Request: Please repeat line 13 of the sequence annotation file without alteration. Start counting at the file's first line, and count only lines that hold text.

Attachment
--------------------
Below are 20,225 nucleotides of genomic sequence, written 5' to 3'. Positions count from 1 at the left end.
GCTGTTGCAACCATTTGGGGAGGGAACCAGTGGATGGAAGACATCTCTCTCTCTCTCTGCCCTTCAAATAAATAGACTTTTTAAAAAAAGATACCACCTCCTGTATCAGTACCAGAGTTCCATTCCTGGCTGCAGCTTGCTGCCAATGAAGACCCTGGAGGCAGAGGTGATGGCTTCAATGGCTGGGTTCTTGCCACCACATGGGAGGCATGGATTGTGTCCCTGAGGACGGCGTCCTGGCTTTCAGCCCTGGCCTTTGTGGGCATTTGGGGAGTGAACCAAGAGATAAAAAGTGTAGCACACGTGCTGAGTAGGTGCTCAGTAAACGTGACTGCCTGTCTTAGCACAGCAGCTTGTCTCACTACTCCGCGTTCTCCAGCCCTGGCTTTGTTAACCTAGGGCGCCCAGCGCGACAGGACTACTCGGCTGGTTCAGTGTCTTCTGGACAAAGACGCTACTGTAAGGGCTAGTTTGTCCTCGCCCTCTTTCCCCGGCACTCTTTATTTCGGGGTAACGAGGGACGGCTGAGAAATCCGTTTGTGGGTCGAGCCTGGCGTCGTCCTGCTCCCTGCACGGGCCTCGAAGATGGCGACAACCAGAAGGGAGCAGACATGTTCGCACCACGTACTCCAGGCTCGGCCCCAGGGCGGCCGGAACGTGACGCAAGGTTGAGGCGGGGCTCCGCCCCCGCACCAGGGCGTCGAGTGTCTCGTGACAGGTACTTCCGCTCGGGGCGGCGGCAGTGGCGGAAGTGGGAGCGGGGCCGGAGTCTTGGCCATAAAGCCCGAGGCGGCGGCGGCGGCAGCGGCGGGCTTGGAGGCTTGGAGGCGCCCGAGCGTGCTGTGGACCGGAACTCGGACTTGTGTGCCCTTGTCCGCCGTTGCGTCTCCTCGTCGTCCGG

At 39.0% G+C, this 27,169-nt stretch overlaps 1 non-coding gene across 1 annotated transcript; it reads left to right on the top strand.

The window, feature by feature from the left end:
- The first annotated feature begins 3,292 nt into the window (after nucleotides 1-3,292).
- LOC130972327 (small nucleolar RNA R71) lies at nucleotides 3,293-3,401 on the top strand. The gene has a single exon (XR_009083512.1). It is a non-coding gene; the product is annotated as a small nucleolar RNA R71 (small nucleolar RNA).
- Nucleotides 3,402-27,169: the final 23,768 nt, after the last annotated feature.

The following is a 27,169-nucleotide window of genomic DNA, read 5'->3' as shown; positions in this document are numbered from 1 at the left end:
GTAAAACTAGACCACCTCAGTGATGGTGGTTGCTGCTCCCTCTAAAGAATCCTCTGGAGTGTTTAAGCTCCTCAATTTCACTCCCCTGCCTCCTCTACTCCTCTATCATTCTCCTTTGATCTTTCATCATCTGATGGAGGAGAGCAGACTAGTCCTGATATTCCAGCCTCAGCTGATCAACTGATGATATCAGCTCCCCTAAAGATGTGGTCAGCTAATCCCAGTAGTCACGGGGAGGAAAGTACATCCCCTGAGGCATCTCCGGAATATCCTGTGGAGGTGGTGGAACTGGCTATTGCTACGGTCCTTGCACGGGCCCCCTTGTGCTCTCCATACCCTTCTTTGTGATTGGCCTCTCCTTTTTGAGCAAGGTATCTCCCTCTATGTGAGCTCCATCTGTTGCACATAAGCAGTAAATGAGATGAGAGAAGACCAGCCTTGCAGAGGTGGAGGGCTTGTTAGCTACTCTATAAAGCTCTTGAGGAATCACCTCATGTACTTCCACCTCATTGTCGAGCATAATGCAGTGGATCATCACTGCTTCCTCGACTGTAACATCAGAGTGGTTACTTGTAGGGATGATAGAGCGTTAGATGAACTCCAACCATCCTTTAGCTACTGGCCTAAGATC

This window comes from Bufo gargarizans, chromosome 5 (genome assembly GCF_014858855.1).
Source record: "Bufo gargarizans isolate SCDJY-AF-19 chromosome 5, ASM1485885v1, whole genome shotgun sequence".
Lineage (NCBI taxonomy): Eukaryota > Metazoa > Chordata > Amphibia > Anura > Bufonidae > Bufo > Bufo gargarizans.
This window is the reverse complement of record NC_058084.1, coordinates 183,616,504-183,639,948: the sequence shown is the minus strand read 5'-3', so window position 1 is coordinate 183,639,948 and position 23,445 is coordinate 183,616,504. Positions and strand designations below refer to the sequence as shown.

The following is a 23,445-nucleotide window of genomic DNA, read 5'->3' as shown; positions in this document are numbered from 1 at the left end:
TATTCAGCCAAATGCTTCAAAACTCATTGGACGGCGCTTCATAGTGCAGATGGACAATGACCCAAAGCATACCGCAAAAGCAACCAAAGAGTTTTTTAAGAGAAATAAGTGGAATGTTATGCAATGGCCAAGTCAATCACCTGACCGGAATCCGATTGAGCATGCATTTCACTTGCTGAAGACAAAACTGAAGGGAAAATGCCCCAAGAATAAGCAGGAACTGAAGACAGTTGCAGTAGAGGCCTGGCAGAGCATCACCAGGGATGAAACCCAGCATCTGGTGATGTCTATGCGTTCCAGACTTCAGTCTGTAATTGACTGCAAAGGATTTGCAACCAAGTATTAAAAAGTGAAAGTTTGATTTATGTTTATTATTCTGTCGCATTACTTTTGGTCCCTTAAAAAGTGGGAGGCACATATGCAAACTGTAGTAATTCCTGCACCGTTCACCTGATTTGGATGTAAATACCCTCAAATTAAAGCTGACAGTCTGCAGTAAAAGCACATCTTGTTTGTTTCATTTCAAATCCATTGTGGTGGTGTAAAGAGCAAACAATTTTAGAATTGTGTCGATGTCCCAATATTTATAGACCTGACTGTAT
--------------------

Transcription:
This window is the reverse complement of record NC_058084.1, coordinates 183,616,504-183,639,948: the sequence shown is the minus strand read 5'-3', so window position 1 is coordinate 183,639,948 and position 23,445 is coordinate 183,616,504. Positions and strand designations below refer to the sequence as shown.